This is the tale of rural life as told by a middle-class writer educated in the academic tradition. I was surprised to see it was published as late as 1956; it had a flavour of the pre-war years, both in style and in content. I enjoyed far more, and was in fact rivetted by, Ronald Blythe's Akenfield: Portrait of an English Village, also set in Suffolk and published only 13 years later - which I have read several times and which continues to grow on me.
This Faber edition is the one I have. Some Faber bindings have a tendency to shed their pages like autumn leaves (my first Faber copy of The White Goddess: A Historical Grammar of Poetic Myth dismantled itself with alarming rapidity) but this edition seems to be sound enough.Read more ›
Most Recent Customer Reviews
Haven't read it as yet but have scanned the David Gentleman illustrations which have given me great pleasure .Published 3 months ago by Margaret Ann Jackson
Lost world. A valuable collection of oral history about farming.Published 15 months ago by Susan J. Webber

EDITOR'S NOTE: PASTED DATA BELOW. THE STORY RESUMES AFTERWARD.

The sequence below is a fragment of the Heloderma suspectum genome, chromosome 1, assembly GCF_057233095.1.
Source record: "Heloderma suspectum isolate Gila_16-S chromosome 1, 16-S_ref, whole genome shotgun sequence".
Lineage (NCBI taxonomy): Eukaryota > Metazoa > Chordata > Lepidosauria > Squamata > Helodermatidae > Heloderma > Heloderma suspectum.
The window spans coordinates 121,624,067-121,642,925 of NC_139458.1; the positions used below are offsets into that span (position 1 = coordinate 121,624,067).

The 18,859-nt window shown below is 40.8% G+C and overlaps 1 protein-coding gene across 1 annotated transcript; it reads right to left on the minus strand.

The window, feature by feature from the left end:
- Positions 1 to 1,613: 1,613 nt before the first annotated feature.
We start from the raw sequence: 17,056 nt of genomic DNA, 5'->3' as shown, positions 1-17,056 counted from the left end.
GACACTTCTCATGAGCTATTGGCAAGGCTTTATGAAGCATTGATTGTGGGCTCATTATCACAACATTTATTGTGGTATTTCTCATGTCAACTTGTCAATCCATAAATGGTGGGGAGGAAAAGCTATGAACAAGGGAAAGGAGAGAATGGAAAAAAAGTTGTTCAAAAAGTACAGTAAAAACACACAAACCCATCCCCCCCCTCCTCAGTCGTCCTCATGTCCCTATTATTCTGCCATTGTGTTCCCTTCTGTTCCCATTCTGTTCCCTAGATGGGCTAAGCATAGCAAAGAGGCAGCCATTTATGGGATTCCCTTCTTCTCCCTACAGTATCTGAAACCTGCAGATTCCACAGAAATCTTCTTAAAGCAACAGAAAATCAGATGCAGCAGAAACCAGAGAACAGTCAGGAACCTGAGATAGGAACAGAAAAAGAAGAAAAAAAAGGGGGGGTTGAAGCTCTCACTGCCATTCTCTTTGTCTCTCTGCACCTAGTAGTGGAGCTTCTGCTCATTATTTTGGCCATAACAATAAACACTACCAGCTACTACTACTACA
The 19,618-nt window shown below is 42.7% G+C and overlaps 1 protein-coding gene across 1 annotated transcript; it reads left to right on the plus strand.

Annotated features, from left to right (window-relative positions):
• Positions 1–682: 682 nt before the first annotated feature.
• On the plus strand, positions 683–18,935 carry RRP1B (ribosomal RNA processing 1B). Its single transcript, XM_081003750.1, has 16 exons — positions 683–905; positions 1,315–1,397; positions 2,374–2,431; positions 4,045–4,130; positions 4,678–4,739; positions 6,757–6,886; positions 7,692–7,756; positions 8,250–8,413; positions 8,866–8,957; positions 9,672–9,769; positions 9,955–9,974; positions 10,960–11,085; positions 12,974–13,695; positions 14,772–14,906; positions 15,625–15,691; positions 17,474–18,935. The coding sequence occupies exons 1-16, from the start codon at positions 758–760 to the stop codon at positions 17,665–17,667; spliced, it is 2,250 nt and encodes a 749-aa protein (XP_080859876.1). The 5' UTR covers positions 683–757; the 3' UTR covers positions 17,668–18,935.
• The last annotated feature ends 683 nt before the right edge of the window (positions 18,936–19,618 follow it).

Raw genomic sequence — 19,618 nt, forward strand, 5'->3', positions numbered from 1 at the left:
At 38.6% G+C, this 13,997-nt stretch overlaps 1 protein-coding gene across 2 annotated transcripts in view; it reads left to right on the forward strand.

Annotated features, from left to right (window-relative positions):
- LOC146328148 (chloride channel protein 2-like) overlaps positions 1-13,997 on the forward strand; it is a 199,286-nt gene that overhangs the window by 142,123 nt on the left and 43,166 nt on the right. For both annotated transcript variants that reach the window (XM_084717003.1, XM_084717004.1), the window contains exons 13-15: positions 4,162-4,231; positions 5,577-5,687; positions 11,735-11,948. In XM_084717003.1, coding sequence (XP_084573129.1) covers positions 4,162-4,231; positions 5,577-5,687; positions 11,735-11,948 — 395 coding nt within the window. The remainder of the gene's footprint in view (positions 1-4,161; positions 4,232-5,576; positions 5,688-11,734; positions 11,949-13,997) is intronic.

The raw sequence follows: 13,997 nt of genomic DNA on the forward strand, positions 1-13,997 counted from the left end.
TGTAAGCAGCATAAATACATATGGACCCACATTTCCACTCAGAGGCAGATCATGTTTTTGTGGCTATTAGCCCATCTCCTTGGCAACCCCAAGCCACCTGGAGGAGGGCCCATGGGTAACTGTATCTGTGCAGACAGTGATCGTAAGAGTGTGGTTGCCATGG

My idea of a horrendous lifestyle would be to live on a farm so lord knows why I read this book.
I always have wondered what my chances would be if I was thrown on the land to... Read more
This excellently produced book of writings by one of the finest observers of rural life is always a great delight to read.Published on 29 Nov. 2013 by Peter Wenban
This a charming book well written and presented. It was despatched promptly and was received soon afterwards. It would make a nice presentPublished on 18 Sept. 2013 by andrew monro
My husband read this book at the Ipswich record office and asked for a copy of it because he liked its practical/self-sufficiency information. Read morePublished on 15 Feb. 2012 by bretbrit
This book was bought as a present for my grandmother who grew up in the area written about.
She loves it, and it is beautifully decorated throughout with prints from the local... Read more
Perhaps this book was hyped up too much to me; a friend kept urging me to read it, so I finally got a copy. Read morePublished on 9 Aug. 2011 by Peasant